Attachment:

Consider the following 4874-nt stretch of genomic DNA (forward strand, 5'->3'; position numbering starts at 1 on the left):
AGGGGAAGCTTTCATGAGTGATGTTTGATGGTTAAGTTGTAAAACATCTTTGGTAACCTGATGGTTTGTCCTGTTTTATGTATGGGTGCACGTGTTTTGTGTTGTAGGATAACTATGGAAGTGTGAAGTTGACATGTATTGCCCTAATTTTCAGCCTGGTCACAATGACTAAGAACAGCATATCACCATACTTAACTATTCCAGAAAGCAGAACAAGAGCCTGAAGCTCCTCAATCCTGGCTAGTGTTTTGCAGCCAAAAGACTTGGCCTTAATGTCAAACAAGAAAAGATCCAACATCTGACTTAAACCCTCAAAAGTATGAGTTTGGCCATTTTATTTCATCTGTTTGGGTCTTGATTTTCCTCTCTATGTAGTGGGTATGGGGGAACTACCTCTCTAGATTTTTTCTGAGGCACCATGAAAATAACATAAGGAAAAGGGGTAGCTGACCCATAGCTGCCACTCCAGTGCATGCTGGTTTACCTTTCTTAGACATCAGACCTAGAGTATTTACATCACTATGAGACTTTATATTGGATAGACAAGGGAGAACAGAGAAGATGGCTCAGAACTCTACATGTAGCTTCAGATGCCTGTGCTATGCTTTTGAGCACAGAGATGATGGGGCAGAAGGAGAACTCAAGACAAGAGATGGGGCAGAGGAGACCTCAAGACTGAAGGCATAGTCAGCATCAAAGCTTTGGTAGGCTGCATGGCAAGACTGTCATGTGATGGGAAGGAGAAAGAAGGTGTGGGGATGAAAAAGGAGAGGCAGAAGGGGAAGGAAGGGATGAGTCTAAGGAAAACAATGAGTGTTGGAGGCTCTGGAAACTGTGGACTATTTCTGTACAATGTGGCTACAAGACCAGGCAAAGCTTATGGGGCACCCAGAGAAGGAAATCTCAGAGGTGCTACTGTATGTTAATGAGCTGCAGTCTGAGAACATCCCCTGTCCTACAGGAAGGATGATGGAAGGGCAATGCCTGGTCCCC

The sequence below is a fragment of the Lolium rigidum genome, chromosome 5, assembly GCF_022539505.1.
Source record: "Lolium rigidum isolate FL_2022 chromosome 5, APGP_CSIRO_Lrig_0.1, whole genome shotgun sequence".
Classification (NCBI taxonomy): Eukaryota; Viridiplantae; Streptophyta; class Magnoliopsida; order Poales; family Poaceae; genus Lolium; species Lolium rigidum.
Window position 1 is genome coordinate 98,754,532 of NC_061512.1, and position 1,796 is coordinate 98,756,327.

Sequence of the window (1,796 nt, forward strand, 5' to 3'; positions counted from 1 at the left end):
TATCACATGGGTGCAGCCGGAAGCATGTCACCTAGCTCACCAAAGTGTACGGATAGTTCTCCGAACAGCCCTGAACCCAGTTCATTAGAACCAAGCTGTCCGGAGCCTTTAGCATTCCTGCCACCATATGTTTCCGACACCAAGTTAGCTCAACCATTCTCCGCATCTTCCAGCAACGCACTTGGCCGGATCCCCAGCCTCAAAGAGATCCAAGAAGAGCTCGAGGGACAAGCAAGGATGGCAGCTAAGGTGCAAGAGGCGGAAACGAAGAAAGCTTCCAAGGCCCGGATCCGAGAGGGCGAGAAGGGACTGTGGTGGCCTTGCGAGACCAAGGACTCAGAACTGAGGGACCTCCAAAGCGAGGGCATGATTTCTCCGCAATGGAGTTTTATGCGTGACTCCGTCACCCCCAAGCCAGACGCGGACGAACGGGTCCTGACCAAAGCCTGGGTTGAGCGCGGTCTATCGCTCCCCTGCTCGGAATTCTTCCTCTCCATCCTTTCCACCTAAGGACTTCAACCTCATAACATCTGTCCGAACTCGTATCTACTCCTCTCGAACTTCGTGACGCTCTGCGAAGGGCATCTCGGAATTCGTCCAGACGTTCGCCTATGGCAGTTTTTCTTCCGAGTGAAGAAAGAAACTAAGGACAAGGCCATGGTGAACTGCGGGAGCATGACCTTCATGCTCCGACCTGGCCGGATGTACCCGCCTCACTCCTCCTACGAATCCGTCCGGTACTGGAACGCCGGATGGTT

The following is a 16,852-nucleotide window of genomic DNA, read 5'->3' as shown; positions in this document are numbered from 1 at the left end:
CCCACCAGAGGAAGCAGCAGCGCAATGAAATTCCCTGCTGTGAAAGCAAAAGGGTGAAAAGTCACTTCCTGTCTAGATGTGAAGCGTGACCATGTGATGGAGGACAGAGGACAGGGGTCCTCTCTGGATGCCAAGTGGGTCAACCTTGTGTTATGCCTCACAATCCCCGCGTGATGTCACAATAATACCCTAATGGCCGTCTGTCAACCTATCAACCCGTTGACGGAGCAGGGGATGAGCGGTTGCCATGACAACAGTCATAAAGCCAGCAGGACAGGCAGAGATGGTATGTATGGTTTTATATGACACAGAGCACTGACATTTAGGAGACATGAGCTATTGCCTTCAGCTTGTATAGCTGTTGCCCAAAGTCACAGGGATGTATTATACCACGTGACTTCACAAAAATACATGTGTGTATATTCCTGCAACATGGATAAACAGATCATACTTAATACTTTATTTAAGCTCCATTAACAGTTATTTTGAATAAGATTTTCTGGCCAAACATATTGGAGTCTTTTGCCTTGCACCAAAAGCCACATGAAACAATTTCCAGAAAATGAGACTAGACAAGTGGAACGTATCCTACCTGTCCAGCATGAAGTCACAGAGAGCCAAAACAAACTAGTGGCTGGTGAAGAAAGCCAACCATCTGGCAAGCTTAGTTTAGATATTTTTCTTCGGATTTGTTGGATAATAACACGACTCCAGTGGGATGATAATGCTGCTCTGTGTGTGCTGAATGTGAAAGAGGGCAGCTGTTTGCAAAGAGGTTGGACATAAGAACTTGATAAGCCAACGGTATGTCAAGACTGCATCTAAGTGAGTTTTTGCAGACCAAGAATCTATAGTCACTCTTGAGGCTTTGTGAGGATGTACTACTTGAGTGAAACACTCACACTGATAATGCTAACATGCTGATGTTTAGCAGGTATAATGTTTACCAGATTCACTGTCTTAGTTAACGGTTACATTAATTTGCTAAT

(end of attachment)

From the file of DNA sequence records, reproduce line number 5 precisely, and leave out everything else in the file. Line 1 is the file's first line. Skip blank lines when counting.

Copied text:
Classification (NCBI taxonomy): Eukaryota; Viridiplantae; Streptophyta; class Magnoliopsida; order Poales; family Poaceae; genus Lolium; species Lolium rigidum.